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In addition to the different types of settings, brands use different types of cuts of stone for their watches. The most common is the brilliant-cut (round) diamond, but the baguette-cut is not far behind in the world of high jewelry watches. Baguette-cut stones are faceted and typically rectangular or square in nature. Brands that create floral jewelry bracelets and case motifs often turn to fancy cuts such as pear, marquis, or princess in order to achieve the leaves and patterns.
It can take the gem setter hundreds of hours to properly work the metal and set – using tweezers – the stones into place. Once complete, the watches are then polished and checked again to ensure a very smooth surface where no snags could occur.
The art of enameling to create miniature masterpieces for the wrist is very specialized and only a few handfuls of experts are skilled enough to create the finest images on watch dials. Just like with gem setting, there are a host of different enamel procedures and each requires a different process, different steps, and results in different outcomes.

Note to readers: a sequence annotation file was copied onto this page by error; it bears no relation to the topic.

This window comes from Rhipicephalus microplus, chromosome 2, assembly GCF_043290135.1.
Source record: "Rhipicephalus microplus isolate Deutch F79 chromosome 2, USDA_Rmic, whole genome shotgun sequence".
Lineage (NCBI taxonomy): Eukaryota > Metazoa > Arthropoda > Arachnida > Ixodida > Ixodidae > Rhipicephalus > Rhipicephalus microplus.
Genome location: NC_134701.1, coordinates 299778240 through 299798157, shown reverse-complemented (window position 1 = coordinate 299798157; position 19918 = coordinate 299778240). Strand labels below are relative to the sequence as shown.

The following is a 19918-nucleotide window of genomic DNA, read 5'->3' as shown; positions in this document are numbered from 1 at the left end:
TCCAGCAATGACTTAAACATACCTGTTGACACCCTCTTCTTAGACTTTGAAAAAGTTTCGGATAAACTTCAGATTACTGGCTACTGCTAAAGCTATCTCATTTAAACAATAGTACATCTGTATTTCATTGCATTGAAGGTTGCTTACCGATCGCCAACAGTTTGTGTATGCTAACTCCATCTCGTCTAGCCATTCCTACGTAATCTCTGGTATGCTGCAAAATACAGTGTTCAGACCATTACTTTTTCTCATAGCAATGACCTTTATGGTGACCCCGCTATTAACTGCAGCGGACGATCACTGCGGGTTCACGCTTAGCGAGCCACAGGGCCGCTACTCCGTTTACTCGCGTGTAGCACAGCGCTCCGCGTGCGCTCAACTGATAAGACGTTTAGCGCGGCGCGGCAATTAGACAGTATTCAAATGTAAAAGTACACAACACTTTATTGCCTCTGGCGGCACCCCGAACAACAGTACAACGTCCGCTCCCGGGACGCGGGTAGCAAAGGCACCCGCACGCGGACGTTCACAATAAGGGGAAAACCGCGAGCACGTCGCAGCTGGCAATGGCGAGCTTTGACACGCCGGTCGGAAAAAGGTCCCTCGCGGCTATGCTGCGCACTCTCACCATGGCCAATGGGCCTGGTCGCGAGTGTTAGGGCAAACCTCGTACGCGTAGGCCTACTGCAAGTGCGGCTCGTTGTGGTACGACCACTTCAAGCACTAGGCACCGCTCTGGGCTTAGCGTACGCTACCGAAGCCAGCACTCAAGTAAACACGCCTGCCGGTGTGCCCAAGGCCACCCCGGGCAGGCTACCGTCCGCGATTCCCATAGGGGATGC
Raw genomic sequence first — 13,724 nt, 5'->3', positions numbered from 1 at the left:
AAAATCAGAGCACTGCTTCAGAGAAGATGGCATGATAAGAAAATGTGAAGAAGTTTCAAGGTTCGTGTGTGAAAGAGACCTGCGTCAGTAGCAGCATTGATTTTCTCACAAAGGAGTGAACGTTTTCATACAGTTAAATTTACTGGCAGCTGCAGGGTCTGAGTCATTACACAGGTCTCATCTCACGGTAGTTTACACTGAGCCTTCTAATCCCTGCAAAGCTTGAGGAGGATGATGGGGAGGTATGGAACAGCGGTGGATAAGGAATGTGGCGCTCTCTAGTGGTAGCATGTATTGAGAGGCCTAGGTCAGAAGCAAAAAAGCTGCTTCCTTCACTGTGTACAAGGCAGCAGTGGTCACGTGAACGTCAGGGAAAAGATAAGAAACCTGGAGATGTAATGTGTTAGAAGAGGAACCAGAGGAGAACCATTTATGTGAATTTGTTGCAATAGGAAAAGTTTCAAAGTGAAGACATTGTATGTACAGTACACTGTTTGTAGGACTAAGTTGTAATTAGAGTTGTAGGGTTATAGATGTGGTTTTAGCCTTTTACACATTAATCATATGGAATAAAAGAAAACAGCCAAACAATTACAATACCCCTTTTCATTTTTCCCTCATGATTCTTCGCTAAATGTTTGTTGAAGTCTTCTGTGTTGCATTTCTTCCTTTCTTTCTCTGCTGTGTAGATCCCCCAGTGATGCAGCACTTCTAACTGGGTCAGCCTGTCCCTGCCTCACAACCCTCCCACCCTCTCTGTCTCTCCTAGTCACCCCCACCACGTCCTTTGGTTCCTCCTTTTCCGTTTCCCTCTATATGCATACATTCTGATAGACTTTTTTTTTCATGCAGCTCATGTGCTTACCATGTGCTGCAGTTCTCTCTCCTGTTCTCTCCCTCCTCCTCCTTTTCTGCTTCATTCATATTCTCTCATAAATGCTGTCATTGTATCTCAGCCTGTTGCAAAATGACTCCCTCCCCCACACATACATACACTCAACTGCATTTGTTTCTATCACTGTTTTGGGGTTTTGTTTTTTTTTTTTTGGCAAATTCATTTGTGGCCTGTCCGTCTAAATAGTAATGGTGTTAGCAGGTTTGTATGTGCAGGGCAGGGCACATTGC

When enameling a dial, the artist typically works with a thin-haired brush, sometimes resorting to a single-haired brush to achieve such fine lines as might be necessary. Additionally, enamel work of any sort requires multiple paintings and firings in a kiln that is usually heated to at least 800 degrees Celsius to set the paint. Such heating can result in bubbles in the paint, fissures, or even hairline cracks, requiring the artist to discard the dial and start again at the beginning. Because the color is somewhat burned off during the firing process, the dial must be painted multiple times in order to achieve the proper depth of color.